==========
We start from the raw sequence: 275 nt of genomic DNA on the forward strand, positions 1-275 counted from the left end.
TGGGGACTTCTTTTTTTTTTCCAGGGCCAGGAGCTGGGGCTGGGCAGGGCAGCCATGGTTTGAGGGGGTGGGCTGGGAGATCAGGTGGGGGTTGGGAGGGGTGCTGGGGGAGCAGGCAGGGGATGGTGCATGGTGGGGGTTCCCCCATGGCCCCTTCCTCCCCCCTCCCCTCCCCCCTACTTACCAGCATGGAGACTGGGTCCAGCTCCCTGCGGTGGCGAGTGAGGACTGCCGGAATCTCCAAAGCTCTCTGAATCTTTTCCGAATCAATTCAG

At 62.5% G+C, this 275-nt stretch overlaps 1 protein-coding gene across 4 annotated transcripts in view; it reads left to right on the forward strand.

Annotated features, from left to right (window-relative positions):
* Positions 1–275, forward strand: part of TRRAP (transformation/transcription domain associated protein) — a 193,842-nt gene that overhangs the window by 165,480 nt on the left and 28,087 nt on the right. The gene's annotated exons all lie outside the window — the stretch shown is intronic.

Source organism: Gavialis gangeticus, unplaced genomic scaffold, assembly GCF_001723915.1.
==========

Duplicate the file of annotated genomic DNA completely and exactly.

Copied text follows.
We start from the raw sequence: 275 nt of genomic DNA on the forward strand, positions 1-275 counted from the left end.
TGGGGACTTCTTTTTTTTTTCCAGGGCCAGGAGCTGGGGCTGGGCAGGGCAGCCATGGTTTGAGGGGGTGGGCTGGGAGATCAGGTGGGGGTTGGGAGGGGTGCTGGGGGAGCAGGCAGGGGATGGTGCATGGTGGGGGTTCCCCCATGGCCCCTTCCTCCCCCCTCCCCTCCCCCCTACTTACCAGCATGGAGACTGGGTCCAGCTCCCTGCGGTGGCGAGTGAGGACTGCCGGAATCTCCAAAGCTCTCTGAATCTTTTCCGAATCAATTCAG

At 62.5% G+C, this 275-nt stretch overlaps 1 protein-coding gene across 4 annotated transcripts in view; it reads left to right on the forward strand.

Annotated features, from left to right (window-relative positions):
* Positions 1–275, forward strand: part of TRRAP (transformation/transcription domain associated protein) — a 193,842-nt gene that overhangs the window by 165,480 nt on the left and 28,087 nt on the right. The gene's annotated exons all lie outside the window — the stretch shown is intronic.

Source organism: Gavialis gangeticus, unplaced genomic scaffold, assembly GCF_001723915.1.